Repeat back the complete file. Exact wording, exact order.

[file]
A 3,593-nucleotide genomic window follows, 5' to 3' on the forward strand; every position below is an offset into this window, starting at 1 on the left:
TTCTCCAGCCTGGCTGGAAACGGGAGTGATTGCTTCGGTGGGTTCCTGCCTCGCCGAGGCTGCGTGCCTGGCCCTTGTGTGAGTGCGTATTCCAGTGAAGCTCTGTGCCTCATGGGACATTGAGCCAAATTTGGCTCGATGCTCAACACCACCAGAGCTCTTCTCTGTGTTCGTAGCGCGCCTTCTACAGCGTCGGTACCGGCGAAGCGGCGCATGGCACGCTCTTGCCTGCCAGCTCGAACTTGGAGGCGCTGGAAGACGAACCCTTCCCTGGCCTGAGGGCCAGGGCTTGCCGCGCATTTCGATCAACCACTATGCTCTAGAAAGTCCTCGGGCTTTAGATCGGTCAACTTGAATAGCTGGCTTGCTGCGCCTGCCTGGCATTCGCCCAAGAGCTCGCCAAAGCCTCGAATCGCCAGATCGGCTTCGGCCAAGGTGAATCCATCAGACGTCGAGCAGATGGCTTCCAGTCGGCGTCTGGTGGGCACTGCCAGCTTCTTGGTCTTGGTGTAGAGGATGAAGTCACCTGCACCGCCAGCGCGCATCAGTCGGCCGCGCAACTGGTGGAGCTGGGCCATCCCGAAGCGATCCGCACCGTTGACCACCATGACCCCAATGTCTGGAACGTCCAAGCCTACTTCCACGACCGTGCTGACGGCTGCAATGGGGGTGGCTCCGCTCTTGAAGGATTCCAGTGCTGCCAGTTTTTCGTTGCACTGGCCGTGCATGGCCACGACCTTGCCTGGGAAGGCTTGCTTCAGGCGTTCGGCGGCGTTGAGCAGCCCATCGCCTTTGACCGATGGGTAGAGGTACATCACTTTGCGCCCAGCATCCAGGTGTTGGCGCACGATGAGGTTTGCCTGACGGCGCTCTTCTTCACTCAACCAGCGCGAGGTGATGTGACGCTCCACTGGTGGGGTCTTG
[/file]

A 3,593-nucleotide genomic window follows, 5' to 3' on the forward strand; every position below is an offset into this window, starting at 1 on the left:
TTCTCCAGCCTGGCTGGAAACGGGAGTGATTGCTTCGGTGGGTTCCTGCCTCGCCGAGGCTGCGTGCCTGGCCCTTGTGTGAGTGCGTATTCCAGTGAAGCTCTGTGCCTCATGGGACATTGAGCCAAATTTGGCTCGATGCTCAACACCACCAGAGCTCTTCTCTGTGTTCGTAGCGCGCCTTCTACAGCGTCGGTACCGGCGAAGCGGCGCATGGCACGCTCTTGCCTGCCAGCTCGAACTTGGAGGCGCTGGAAGACGAACCCTTCCCTGGCCTGAGGGCCAGGGCTTGCCGCGCATTTCGATCAACCACTATGCTCTAGAAAGTCCTCGGGCTTTAGATCGGTCAACTTGAATAGCTGGCTTGCTGCGCCTGCCTGGCATTCGCCCAAGAGCTCGCCAAAGCCTCGAATCGCCAGATCGGCTTCGGCCAAGGTGAATCCATCAGACGTCGAGCAGATGGCTTCCAGTCGGCGTCTGGTGGGCACTGCCAGCTTCTTGGTCTTGGTGTAGAGGATGAAGTCACCTGCACCGCCAGCGCGCATCAGTCGGCCGCGCAACTGGTGGAGCTGGGCCATCCCGAAGCGATCCGCACCGTTGACCACCATGACCCCAATGTCTGGAACGTCCAAGCCTACTTCCACGACCGTGCTGACGGCTGCAATGGGGGTGGCTCCGCTCTTGAAGGATTCCAGTGCTGCCAGTTTTTCGTTGCACTGGCCGTGCATGGCCACGACCTTGCCTGGGAAGGCTTGCTTCAGGCGTTCGGCGGCGTTGAGCAGCCCATCGCCTTTGACCGATGGGTAGAGGTACATCACTTTGCGCCCAGCATCCAGGTGTTGGCGCACGATGAGGTTTGCCTGACGGCGCTCTTCTTCACTCAACCAGCGCGAGGTGATGTGACGCTCCACTGGTGGGGTCTTG